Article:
To measure hepatic homocysteine, hepatocytes (1.2 × 106) were homogenized and incubated in 50 μl of 7, 7-Dimethylhept-2-ene-4-ynal (TBF) at 4°C for 30 minutes. The homogenate was mixed with 500 μl of Trichloroacetic Acid (TCA, 10%) and 1 mM EDTA, centrifuged at 100x g for 5 minutes. The resultant supernatant (100 μl) was mixed with 20 μl of 1.55M NaOH, 150 μl of 125 mM Sodium Borate and 4 mM EDTA (pH 9.5), and 100 μl of SBD-F solution containing 1 mg/ml Ammonium 7-Fluorobenzo-2-oxa-1,3-Diazole-4-Sulphonate and 125 mM Sodium Borate (pH 9.5). The mixture was incubated in a 60°C water bath for 1 hour and 10–100 μl of the mixture was injected into a column (C18 Axxi-Chrom 5 μ, 4.6 × 250 mm) for HPLC analysis by monitoring fluorescence (excitation at 385 nm and emission at 515 nm).

To measure betaine, 10 μl of the liver tissue or cell homogenate was mixed with 10 μl of KH2PO4, 90 μl of p-Bromophenacyl-8 Reagent (Pierce, Rockford, IL) and 90 μl of 90% Acetonitrile (ACN). The mixture was incubated at 80°C for 1 hour and then centrifuged at 20,800 g for 4 minutes. The resultant supernatant (25–100 μl) was injected into a column (Supelco LC-SCX 5 μ, 4.6 × 250 mm (Ion Exchange)) for HPLC analysis by detecting absorbance at 254 nm.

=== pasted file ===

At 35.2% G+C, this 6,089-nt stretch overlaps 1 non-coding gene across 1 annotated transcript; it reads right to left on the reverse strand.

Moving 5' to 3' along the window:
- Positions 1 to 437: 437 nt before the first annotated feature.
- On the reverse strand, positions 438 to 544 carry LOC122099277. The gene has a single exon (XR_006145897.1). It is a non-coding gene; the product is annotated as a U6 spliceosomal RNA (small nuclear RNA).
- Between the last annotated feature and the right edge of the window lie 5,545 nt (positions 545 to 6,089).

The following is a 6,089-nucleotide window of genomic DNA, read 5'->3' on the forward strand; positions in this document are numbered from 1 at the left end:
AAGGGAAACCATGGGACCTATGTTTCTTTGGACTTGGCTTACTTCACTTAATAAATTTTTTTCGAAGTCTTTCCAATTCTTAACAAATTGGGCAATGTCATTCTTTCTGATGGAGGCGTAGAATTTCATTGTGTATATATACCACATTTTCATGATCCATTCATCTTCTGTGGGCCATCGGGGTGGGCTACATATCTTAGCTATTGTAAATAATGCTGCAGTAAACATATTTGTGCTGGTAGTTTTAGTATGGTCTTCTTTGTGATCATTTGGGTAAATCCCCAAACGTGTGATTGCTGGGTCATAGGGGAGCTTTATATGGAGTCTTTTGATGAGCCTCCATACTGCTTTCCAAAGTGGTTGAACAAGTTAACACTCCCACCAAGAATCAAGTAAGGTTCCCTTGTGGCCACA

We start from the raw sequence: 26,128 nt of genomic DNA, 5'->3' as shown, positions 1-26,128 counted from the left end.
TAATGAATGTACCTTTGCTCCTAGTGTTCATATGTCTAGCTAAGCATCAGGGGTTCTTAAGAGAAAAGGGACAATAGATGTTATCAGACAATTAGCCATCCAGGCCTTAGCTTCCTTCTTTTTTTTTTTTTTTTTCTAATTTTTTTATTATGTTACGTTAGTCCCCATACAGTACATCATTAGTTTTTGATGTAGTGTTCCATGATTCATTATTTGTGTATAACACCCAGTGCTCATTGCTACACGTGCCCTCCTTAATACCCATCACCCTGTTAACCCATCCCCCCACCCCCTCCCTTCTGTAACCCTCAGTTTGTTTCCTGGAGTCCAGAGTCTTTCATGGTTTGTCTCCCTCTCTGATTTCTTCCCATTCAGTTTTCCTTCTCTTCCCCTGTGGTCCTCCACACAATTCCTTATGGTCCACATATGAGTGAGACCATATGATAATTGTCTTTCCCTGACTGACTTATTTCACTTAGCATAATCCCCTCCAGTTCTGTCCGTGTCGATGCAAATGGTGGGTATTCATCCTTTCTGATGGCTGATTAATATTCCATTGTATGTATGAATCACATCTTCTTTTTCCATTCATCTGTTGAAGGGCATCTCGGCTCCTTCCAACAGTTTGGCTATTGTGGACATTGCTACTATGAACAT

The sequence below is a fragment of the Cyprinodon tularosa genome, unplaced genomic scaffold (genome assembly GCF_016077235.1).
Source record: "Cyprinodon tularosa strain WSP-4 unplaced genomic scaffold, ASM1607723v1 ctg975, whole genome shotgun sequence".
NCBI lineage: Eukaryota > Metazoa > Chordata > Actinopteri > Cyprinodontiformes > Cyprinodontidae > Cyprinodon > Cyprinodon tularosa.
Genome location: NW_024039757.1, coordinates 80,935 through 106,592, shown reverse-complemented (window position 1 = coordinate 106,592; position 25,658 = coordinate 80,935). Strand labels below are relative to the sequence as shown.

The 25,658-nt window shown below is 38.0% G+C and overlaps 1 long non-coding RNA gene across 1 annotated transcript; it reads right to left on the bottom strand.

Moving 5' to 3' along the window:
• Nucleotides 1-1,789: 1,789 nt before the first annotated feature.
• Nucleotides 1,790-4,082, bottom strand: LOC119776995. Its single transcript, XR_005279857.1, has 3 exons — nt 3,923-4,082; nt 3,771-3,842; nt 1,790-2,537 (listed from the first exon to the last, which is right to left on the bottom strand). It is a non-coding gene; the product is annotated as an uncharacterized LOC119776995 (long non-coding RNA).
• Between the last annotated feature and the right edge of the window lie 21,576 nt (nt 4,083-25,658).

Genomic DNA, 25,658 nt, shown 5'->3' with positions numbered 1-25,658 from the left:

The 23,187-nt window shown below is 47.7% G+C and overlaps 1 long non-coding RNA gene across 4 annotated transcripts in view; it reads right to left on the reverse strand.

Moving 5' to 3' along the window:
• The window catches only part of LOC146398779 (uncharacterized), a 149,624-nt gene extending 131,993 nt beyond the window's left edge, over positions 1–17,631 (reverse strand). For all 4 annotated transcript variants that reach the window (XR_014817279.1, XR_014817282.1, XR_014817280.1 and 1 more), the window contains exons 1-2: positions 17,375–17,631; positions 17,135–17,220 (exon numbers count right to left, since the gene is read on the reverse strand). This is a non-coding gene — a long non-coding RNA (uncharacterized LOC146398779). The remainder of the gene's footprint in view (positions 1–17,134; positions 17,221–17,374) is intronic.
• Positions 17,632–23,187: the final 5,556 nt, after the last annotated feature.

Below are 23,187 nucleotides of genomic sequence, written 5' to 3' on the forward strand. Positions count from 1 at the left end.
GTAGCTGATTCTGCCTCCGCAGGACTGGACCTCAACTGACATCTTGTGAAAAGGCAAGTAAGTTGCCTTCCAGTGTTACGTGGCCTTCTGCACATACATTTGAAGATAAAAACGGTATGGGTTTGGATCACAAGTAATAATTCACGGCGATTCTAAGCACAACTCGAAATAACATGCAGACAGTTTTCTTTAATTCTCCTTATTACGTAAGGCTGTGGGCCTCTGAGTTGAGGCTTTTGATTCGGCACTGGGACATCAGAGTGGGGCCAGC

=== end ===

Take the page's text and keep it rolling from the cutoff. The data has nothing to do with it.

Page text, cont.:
Homocysteine and betaine standards were injected into the corresponding HPLC columns for reference and quantitation.

Statistical analysis

Experiments were performed with 3–6 mice or rats per group with values presented as mean plus or minus SD. Primary hepatocyte culture experiments were performed on at least 3 separate preps with each condition assessed in triplicate. Comparisons between two groups were by t-test and multiple groups by ANOVA with correction for small sample size. A p value < 0.05 was considered significant.


1. Pathological differences between alcohol- or high methionine-fed mouse and rat